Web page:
In 2007, right after the mastering of the band’s third record, Singularity, their former label, Capitol Records, merged with Virgin Records. This merger left the band on shaky grounds, and the need for a new path grew more and more apparent to them. But it was long before the deterioration of their label that the trio knew there was something missing.
“We were kind of floating in this very dark ocean [in 2008]. The changing of the industry forced us to break out of the mold and do things differently, on our own,” explains guitarist Zach Gehring. He went on to describe their array of struggles and the band’s shared realization that a purpose had to be identified. In order to move forward, they knew they needed to stand together and take a step back to re-evaluate their purpose as a band.
After months of weighing options with heavy hearts and sound minds, David Elkins, Zach Gehring, and Jacob Marshall decided to take a step in a different direction. Mae made a decision to move forward without a label or a manager.
With this decision came a renewed sense of purpose and hope, and they kicked off the year 2009 with innovative ideas and a desire for change. One of their innovations was the 2009 Project, which offers fans one new song each month in an effort to raise money for charities. Each song will be re-released April through December 2009 on the collection of EP’s, (m)orning, (a)fternoon, and (e)vening, through Cell Records.
Each of the twelve songs that are to be released in 2009 will be streamable through the their website, but Mae has asked for a minimum donation of $1 for each track download. The band has committed to donating 100% of the profits from the digital downloads to fund charitable projects, and with the 2009 Project, Mae has presented an easy way for their fans to support not only their band, but also their cause.
Listen to “Night/Day”
— Zach Gehring
Mae recently announced that with the help of their fans, they have been able to partner with Habitat for Humanity to fully fund the construction of a new home for single mother, Rhonda Floyd, and her three children. Gehring was proud to share that one family donated $500 to their cause. “The kids liked us and told their parents what we had set out to do and that caused the entire family to come together,” says Gehring. “We may not be making any money, but we’re reaching our fans and even their entire families.”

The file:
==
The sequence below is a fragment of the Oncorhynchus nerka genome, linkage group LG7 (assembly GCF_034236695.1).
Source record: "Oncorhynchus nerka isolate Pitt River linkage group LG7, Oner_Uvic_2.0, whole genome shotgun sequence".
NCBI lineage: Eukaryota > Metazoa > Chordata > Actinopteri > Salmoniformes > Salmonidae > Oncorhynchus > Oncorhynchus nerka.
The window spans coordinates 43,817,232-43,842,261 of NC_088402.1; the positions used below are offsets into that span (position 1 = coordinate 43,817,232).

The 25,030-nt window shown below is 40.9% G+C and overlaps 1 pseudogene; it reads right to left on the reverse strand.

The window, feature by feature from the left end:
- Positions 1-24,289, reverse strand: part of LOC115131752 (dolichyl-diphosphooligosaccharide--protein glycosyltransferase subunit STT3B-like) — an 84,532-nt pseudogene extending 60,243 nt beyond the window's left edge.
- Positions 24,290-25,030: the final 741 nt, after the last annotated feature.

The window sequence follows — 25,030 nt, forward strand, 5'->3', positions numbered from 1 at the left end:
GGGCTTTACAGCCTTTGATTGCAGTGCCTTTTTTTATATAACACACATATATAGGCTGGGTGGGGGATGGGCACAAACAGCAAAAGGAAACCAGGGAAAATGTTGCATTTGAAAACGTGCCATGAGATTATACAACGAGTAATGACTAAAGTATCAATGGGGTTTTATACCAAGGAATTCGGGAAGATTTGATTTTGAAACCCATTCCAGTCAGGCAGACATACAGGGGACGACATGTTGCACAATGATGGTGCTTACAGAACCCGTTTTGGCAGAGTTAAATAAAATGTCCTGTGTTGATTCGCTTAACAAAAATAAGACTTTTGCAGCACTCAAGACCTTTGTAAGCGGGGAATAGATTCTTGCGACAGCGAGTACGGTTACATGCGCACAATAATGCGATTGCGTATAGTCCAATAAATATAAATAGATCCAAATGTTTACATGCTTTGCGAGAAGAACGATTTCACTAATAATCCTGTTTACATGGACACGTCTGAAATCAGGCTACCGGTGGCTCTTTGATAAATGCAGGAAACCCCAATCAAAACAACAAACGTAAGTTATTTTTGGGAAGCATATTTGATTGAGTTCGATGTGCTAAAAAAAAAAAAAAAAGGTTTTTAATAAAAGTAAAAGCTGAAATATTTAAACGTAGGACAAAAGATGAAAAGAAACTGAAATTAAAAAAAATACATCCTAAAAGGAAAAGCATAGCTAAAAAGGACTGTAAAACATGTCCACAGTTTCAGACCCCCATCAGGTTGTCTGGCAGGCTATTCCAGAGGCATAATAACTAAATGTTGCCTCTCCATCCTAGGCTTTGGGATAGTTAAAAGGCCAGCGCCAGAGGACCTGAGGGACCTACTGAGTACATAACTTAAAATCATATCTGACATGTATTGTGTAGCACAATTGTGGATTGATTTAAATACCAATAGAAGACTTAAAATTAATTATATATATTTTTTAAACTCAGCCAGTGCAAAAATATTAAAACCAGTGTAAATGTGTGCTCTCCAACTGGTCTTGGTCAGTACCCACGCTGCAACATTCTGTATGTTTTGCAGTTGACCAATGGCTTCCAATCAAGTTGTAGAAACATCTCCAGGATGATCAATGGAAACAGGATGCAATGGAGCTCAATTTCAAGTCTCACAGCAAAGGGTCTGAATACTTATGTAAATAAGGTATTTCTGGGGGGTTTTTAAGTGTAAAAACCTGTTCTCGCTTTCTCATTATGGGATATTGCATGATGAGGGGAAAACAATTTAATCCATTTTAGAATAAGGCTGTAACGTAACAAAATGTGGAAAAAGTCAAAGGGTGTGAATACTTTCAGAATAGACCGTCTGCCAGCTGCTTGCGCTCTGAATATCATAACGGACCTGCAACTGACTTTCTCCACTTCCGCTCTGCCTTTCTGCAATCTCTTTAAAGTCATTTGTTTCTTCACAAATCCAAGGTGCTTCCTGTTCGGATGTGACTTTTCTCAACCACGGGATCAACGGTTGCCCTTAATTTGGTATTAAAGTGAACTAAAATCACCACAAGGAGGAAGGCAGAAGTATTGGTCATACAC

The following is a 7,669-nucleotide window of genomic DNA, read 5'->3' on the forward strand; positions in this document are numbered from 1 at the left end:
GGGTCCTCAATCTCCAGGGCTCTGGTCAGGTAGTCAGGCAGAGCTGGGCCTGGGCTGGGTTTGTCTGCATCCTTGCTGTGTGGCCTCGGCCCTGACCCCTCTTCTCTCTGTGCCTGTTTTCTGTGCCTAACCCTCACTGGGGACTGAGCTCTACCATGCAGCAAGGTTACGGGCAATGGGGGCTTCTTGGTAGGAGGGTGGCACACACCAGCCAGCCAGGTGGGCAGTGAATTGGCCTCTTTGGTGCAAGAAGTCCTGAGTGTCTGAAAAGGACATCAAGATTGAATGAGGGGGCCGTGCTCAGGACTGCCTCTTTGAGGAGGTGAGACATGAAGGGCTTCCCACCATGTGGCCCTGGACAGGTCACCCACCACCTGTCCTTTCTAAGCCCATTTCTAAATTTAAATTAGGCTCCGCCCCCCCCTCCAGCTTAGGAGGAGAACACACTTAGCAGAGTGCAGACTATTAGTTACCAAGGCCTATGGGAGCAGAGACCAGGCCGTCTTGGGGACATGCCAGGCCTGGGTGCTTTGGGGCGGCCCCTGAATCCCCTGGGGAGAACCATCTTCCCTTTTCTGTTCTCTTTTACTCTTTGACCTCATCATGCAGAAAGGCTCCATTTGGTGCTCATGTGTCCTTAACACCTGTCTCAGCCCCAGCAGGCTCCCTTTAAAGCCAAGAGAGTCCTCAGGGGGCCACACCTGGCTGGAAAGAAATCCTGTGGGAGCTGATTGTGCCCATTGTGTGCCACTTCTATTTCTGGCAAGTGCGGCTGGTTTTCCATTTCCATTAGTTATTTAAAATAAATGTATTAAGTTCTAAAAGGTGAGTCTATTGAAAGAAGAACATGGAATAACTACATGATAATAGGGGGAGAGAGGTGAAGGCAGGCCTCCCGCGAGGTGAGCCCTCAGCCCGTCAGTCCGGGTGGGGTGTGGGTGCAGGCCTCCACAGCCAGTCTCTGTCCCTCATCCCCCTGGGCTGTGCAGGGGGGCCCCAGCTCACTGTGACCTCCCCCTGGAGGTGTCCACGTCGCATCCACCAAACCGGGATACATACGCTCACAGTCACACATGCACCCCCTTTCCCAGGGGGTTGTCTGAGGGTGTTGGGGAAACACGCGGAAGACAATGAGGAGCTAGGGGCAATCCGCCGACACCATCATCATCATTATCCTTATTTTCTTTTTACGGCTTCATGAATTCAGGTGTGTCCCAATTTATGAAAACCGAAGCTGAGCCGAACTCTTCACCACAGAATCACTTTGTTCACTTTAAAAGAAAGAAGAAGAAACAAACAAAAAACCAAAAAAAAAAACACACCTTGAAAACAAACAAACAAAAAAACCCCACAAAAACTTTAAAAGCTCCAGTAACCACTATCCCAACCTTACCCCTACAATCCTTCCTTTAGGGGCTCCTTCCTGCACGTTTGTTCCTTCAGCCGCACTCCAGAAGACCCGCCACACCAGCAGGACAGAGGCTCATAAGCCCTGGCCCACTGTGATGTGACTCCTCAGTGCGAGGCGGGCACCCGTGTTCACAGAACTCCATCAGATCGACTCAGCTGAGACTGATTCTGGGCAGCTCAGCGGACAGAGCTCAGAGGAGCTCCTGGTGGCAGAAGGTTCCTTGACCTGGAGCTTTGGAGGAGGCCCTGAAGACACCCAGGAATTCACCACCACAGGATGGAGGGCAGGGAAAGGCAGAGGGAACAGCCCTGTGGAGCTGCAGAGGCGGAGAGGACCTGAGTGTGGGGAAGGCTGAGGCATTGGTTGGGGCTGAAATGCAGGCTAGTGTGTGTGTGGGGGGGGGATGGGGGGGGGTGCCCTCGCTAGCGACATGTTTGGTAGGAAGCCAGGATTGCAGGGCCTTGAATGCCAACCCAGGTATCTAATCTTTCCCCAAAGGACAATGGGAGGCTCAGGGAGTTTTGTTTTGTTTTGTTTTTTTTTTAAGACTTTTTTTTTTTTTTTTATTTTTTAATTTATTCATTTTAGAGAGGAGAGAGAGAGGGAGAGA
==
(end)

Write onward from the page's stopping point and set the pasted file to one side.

With half of 2009 still left, Mae is hard at work finalizing (a)fternoon and has announced a shift in focus to education. They’ve carefully selected DonorsChoose.org, an online organization dedicated to improving public education by engaging citizens in an online marketplace where teachers describe their needs and individuals can fund specific student projects.
“The things the teachers are asking for are so miniscule. Some requests costs only twenty bucks,” explains Gehring. He talks about how budget cuts have hindered curriculums and the band just really wants to be apart of the giving back process to teachers and their classrooms.
While the entire project and the band’s dedication to serving a greater purpose is inspiring enough, the sincerity behind the project and each of the individuals involved makes you want to be apart of the crusade. Amidst the madness, Gehring notes, “We’re blown away by our fans’ involvement and dedication. This is what truly pushes us to give them everything we can. There came a point when we realized that life is happening; we’re not 21 years old anymore.”
In a business driven by monetary success and popularity, one might question how Mae is able to do what they’re doing with the 2009 Project. Gehring says, “We have a responsibility like this when people look up to you. The person you are bleeds into the music you make.”
With the close of the Spring tour, Mae is back to finishing and writing more tracks for the upcoming EPs. From writing to each track’s artwork, Mae is moving forward full force for their cause and their community. When asked if they’re going to stay independent of labels and managers forever, Gehring humbly replies, “It’s a noble idea and if we can keep doing it we’re going to, but we don’t undermine opportunities and there is no misguided pride.”